When I was a child, I thought as a child, but when I became a man, I gave up childish ways. Now, I see in the mirror dimly that the Christianity so many people in Africa fight about and for, is not even the one in the Bible! It’s their faith in a new beginning coming up! The Prophetic Tradition. It’s their faith coming up! A necessary new beginning away from the suffering wrought by European terrorism on African lands—whether this is on a personal salvation basis or on a community-wide approach to breaking free; free from both the terrorists and those who have become their useful idiots.

In African tradition, salvation is fraternal, not individual. This is The African Prophetic Tradition. So, although I struggle with the personal touch of the Christian Doctrine (that salvation is between a man and his God), I accept that faith is everything—from the small things to the big things. Plus, I find it difficult to find evidence for the idea that faith is not everything! Faith defines the bounds and the limits of our dreams and aspirations. Faith is why we are here and why we accept to live no matter the odds. No matter our struggles. That is why it has the power to both liberate the individual and the community at large. No matter my struggle to accept it the way that it is, I am constantly reminded that faith rides above religious doctrine, above ideology and above the disciples of the African Prophetic Tradition themselves! My struggle is to accept those, no matter the details of their spirituality, who have laid down foundations for us to bounce around with copious amounts of faith in the African spirit, hoping for a brighter African future.

My struggle.


  1. Some “struggle” that! Over the years people have come to regard charismatic churches as nuisance (coupled with noise-making, tithe collection and money). But folks need to understand the humble beginnings of such institutions in order to be able to speak honestly about them in an informed way. Thanks for sharing your innermost thoughts. Much respect.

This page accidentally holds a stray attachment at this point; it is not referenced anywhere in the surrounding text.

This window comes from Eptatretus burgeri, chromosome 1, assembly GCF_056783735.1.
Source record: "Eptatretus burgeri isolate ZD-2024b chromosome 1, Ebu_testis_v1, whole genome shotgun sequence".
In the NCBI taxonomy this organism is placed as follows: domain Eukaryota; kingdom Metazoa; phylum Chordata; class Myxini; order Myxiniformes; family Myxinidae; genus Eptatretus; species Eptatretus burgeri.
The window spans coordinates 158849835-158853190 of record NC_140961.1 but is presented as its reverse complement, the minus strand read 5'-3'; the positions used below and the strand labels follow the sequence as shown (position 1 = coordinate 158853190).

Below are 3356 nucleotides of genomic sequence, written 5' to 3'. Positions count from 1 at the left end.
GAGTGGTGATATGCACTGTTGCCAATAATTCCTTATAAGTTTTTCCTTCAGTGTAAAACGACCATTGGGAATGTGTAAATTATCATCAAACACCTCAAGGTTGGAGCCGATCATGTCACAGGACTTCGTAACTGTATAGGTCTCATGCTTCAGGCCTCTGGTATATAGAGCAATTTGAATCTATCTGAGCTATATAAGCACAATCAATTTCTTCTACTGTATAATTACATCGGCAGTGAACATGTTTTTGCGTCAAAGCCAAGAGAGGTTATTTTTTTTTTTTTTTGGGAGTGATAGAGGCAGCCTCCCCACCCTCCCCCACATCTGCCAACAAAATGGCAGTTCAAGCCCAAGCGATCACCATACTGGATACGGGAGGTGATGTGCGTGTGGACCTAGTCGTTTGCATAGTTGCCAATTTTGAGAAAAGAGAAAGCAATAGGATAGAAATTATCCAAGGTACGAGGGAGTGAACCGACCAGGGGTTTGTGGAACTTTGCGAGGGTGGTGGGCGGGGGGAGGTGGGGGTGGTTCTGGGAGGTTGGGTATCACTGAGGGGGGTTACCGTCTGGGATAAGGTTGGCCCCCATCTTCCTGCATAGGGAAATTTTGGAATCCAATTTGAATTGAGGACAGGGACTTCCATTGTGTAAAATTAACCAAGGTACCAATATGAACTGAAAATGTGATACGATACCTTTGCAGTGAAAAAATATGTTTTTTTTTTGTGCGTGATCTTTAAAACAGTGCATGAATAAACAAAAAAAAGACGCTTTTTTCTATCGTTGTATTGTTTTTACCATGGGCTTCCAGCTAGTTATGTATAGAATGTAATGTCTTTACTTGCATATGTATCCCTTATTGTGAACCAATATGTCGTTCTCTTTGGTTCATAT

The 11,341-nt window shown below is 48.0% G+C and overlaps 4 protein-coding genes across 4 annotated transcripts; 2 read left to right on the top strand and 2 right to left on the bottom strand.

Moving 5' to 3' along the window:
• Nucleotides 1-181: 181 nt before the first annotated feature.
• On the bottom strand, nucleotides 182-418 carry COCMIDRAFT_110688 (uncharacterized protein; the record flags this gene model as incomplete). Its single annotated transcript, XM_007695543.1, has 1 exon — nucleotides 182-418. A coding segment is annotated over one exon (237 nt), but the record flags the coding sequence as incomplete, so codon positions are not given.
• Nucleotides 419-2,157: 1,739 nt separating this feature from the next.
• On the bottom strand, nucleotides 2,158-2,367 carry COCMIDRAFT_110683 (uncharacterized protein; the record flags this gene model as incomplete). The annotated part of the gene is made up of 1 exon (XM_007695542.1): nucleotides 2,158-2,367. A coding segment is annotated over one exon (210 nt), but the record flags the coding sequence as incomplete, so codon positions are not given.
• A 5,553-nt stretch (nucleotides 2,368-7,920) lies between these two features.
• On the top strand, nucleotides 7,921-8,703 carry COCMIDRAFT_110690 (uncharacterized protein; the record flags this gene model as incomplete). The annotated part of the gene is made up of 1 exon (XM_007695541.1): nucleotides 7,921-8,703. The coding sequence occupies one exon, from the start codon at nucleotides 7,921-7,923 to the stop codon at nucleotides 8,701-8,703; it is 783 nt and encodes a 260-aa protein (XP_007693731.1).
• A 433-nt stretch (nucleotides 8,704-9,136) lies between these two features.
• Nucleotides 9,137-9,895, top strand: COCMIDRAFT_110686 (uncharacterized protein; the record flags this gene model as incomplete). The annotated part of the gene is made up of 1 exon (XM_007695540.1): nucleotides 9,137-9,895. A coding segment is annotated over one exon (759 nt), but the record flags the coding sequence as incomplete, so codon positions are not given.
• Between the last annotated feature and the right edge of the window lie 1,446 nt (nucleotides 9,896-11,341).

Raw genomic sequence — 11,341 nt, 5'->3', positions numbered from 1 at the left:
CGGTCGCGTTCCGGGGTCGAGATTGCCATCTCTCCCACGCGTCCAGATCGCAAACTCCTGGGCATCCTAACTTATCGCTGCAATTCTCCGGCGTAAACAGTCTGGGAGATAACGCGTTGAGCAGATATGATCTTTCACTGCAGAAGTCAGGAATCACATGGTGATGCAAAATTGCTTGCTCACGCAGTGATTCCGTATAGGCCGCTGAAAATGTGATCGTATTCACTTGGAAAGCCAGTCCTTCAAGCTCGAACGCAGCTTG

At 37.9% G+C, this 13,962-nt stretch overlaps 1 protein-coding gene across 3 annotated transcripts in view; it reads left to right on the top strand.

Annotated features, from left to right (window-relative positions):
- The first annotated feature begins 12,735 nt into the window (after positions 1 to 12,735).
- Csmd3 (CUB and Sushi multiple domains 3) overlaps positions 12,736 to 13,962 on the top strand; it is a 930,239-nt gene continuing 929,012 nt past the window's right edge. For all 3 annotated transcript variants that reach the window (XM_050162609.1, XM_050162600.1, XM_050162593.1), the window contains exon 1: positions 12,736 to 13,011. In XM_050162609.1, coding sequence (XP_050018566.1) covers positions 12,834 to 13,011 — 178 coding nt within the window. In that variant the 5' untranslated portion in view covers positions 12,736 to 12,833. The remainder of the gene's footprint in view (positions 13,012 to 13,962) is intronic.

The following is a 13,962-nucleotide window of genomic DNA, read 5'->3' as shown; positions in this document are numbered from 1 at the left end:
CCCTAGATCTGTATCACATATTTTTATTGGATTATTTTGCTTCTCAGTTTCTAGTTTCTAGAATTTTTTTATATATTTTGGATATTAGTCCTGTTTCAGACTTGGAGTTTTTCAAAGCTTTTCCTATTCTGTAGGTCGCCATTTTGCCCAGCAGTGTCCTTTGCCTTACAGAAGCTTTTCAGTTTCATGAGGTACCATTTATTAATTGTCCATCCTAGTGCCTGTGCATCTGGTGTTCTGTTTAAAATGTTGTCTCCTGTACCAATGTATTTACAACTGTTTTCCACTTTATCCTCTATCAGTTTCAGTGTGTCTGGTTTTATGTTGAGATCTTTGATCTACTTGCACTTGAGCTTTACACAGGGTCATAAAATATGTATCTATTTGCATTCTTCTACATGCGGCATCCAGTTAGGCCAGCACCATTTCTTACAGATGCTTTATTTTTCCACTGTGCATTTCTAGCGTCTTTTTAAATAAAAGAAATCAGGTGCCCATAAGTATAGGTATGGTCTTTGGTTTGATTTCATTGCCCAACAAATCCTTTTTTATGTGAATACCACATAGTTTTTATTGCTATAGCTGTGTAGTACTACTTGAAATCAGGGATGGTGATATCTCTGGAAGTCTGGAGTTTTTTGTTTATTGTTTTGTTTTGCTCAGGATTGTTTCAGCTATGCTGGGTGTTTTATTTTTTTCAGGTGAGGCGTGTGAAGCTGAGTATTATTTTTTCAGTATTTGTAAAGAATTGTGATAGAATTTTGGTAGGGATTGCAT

2. “faith rides above religious doctrine” but indoctrination and “terrorism” by our kind is do not. If the act of the Christian missionaries is considered as “terrorism”, then perpetuation of the same doctrines in an “African” way is still terrorism. It is the same as independence handed over to our fellow citizens to perpetuate the colonial masters programs. It is still not freedom and true independence. Look at how they are dressed in this picture, what is African about this? Or is it the Bull’s horn? A lie is still a lie not matter who uttered it.

    • That is in essence part of my struggle. A lie is a lie, and I do get your drift. But lies have power to move mountains too. Europe was built on the lie of The European Miracle. But Europe is built. Hence my struggle.

  3. When it comes to Christianity, a lot people confuse the message with the messenger. They’re NOT the same. If Europeans took advantage of Christianity for economic, financial and Social gain and advantage, Christianity is against that.